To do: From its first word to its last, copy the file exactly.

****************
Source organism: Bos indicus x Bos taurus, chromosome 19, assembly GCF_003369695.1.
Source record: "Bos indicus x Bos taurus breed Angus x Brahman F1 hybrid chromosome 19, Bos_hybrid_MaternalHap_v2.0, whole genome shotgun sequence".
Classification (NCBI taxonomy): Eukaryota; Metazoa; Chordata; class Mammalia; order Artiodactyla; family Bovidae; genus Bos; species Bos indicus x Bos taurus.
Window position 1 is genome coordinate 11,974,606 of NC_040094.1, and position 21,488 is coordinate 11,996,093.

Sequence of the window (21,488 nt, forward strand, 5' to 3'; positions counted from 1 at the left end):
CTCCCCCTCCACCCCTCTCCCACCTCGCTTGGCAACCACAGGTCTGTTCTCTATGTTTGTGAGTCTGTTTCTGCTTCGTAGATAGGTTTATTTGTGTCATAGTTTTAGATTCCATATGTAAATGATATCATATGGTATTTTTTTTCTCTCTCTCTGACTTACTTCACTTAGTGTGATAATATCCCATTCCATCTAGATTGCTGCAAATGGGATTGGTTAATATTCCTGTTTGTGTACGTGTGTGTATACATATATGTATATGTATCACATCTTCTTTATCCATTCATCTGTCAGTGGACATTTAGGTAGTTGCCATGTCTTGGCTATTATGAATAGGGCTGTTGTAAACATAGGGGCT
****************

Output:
Source organism: Bos indicus x Bos taurus, chromosome 19, assembly GCF_003369695.1.
Source record: "Bos indicus x Bos taurus breed Angus x Brahman F1 hybrid chromosome 19, Bos_hybrid_MaternalHap_v2.0, whole genome shotgun sequence".
Classification (NCBI taxonomy): Eukaryota; Metazoa; Chordata; class Mammalia; order Artiodactyla; family Bovidae; genus Bos; species Bos indicus x Bos taurus.
Window position 1 is genome coordinate 11,974,606 of NC_040094.1, and position 21,488 is coordinate 11,996,093.

Sequence of the window (21,488 nt, forward strand, 5' to 3'; positions counted from 1 at the left end):
CTCCCCCTCCACCCCTCTCCCACCTCGCTTGGCAACCACAGGTCTGTTCTCTATGTTTGTGAGTCTGTTTCTGCTTCGTAGATAGGTTTATTTGTGTCATAGTTTTAGATTCCATATGTAAATGATATCATATGGTATTTTTTTTCTCTCTCTCTGACTTACTTCACTTAGTGTGATAATATCCCATTCCATCTAGATTGCTGCAAATGGGATTGGTTAATATTCCTGTTTGTGTACGTGTGTGTATACATATATGTATATGTATCACATCTTCTTTATCCATTCATCTGTCAGTGGACATTTAGGTAGTTGCCATGTCTTGGCTATTATGAATAGGGCTGTTGTAAACATAGGGGCT